There is no point in letting your anger get the better of you. Calling a dead man a moron (certified or otherwise) sounds smart, sounds I mean. The 15 years of research does mean something, because that is how voluminous MKG’s works are. Since everything that is said about Gandhi begins from something that he said or wrote about or something that is attributed to him, it makes sense to refer to the collected works, in order to understand what the context is, when it occurred and what its effects were.
Gandhi showed us that laws alone will do nothing to abolish untouchability, you would have to work with your hands to include those who have been cast aside. Two of India’s greatest post-’47 social worker, Baba Amte and Dr. Bindeshwar Pathak have several times acknoledged Gandhi as their inspiration. Both of them exactly in the way Gandhi did, with their hands, from the ground up. OTOH Ambedkar’s legalistic approach has failed, utterly.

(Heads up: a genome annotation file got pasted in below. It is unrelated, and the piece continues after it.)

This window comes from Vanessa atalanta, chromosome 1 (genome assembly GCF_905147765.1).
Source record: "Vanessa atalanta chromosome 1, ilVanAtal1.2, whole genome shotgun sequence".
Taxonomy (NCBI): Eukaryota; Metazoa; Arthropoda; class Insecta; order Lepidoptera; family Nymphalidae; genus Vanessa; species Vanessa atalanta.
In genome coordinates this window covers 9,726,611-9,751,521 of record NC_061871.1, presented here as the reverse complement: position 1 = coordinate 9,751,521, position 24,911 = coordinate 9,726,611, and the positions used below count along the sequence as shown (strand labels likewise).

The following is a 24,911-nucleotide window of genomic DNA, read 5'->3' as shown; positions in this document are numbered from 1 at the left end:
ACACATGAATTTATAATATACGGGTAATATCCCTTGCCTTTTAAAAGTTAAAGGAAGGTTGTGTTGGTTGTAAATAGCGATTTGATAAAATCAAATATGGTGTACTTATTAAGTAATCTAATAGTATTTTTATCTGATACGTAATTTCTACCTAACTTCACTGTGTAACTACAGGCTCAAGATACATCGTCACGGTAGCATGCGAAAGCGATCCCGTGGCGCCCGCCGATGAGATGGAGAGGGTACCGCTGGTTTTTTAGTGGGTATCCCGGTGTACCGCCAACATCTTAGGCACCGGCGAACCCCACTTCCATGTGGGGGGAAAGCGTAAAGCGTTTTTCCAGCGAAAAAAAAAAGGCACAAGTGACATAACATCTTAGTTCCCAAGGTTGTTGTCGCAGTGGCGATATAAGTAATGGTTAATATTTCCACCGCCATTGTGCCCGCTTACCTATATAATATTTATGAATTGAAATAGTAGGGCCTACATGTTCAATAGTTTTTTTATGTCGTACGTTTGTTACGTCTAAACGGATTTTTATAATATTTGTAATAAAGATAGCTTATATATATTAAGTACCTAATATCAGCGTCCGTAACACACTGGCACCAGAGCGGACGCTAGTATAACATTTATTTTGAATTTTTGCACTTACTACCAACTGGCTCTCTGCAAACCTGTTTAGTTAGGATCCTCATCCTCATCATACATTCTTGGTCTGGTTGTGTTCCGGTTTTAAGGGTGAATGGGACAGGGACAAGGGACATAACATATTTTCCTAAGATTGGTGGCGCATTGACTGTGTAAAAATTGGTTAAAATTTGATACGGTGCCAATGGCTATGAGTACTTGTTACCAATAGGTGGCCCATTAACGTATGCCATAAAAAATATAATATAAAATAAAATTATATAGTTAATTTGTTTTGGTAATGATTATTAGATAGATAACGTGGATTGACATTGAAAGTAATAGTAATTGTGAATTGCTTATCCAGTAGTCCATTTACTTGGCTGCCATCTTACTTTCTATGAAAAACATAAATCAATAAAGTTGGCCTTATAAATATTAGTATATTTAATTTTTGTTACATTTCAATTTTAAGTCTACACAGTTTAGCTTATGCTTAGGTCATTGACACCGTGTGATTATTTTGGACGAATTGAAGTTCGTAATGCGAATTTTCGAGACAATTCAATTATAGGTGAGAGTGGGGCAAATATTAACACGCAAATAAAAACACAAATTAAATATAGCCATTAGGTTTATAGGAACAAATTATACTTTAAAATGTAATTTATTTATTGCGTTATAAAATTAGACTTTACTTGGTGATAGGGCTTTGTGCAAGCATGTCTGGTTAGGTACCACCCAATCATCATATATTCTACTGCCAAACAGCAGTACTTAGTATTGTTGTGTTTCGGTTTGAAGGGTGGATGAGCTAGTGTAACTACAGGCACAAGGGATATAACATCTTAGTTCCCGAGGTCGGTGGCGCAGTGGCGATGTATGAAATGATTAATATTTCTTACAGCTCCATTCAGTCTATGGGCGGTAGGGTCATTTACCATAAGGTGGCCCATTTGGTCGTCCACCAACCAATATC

Is it fair that a person whose credentials are impeccable should be the one to question another’s character? If it is, then for both the writer and the reviewer, who belong to an utterly consumerist society, I feel sorry, that they lack even the tiniest bit of appreciation for one man who lead millions into believing they can gain freedom through love. Call him conceited, self-deluded, or whatever else (he was, after all, human), he did have an amazingly bright side to him. It is of course up to us to choose what we would like to see and follow.
Why Godse killed Gandhi ?